The Irish News photo coverage of the third arrest at Thursday’s RNU protest at Alliance HQ was a tale of two halves – while they decided to hide the identities of the PSNI officers arresting a 16 year old, they didn’t give that same protection to the arrested youth.
When UTV covered this story (TV coverage available via link), before the Irish News would have gone to press, they protected the identity of the minor along with those of the police (neither outlet protected the identities of the adults arrested – and legally there was no consideration that should lead them to consider that).
While there is no absolute legal compulsion to automatically mask the identities of police officers, in this case both media outlets decided to err on the side of caution and protect the public servants – which could be questioned as the defence of ‘reasonable excuse’ to any attempt to use anti-terrorism legislation for publishing photographs seems available to a reputable media outlet covering a public order incident.
UTV erred on the side of caution with images of the youth being arrested, disguising his identity, they may have assumed after he was charged he was in the Youth Court system and therefore automatically benefited from legal protection over having his identity revealed (relevant legislation).
If a young person charged with an offence, they will usually appear before a youth court
Members of the public are not allowed in a youth court to listen to the case, nor can the identity or photograph of any young person concerned in the trial be published in the press.
I’ve attempted to seek clarification on why the Irish News did not apply the same caution over identifying the youth as they did for the police (the level of caution UTV deemed necessary) unfortunately I didn’t receive a reply, though they did respond to Mick. The image remains available via their digital edition and while I have access to it I cannot reproduce due to copyright issues and a small concern over possibly leaving the site vulnerable to contempt of court.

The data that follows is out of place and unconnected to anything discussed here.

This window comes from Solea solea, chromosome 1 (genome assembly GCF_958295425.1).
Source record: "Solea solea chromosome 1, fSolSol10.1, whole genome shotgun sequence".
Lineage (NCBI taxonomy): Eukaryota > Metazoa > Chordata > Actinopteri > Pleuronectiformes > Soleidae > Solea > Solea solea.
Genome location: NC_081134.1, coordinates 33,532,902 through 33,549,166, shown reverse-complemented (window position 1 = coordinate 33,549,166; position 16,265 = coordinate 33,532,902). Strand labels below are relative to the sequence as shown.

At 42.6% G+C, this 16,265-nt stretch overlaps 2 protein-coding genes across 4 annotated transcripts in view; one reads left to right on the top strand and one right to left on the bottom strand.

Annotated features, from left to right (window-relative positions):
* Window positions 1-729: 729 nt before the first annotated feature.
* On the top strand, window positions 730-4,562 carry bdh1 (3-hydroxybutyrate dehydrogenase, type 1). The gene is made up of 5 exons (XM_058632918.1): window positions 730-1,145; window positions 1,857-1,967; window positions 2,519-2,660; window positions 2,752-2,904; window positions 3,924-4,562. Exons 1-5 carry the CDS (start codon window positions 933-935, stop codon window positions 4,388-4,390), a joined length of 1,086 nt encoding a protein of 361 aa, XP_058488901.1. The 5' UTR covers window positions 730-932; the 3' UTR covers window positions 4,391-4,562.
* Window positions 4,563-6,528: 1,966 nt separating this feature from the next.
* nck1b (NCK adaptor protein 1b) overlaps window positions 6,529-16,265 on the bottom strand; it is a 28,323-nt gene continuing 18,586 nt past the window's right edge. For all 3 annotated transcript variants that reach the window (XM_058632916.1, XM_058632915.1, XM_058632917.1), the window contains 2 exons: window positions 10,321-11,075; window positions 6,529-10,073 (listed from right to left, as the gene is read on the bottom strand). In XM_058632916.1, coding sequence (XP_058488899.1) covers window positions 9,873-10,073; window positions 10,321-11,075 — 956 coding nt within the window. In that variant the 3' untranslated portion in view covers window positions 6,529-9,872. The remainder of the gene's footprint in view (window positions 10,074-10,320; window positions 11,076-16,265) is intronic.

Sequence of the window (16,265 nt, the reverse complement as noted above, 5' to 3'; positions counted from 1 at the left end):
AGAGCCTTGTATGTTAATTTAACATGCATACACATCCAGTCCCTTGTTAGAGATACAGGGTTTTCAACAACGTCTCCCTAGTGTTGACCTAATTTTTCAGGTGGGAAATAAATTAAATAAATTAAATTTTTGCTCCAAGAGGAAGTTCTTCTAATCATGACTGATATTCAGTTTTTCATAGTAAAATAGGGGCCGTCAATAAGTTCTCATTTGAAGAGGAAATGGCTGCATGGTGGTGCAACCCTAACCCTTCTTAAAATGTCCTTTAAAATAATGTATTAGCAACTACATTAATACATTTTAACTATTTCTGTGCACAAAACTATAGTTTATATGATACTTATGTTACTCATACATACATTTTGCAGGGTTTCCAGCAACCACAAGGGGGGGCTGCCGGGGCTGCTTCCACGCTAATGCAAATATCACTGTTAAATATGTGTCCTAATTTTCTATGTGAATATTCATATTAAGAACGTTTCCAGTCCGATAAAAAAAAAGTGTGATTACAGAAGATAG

It would have been interesting to find out why the Irish News was/is sensitive when it comes to publishing legitimate photographs of the PSNI in action and at the same time has no sensitivity about publishing a photograph of a young person facing criminal charges.
ADDS: In the Policing Board report Human Rights Thematic Enquiry Children & Young People (huge PDF, that bizarrely doesn’t permit copying) extensive consideration was given to the legal and Human Rights concerns that arise in publishing details/photographs of young people suspected of criminal offences. Amongst numerous conclusions they had this to say:
If the suspect is a child, the level of protection afforded is greater still. The privacy of a child or young person should be very carefully protected and very great weight must be given to the welfare of the child or young person. Dispensing with the young person’s prima facie right to privacy (for example for the purposes of more easily identifying suspects) by the release of images of children wanted for questioning is a decision which is difficult to justify save in exceptional cases where the safety of the general public is at stake.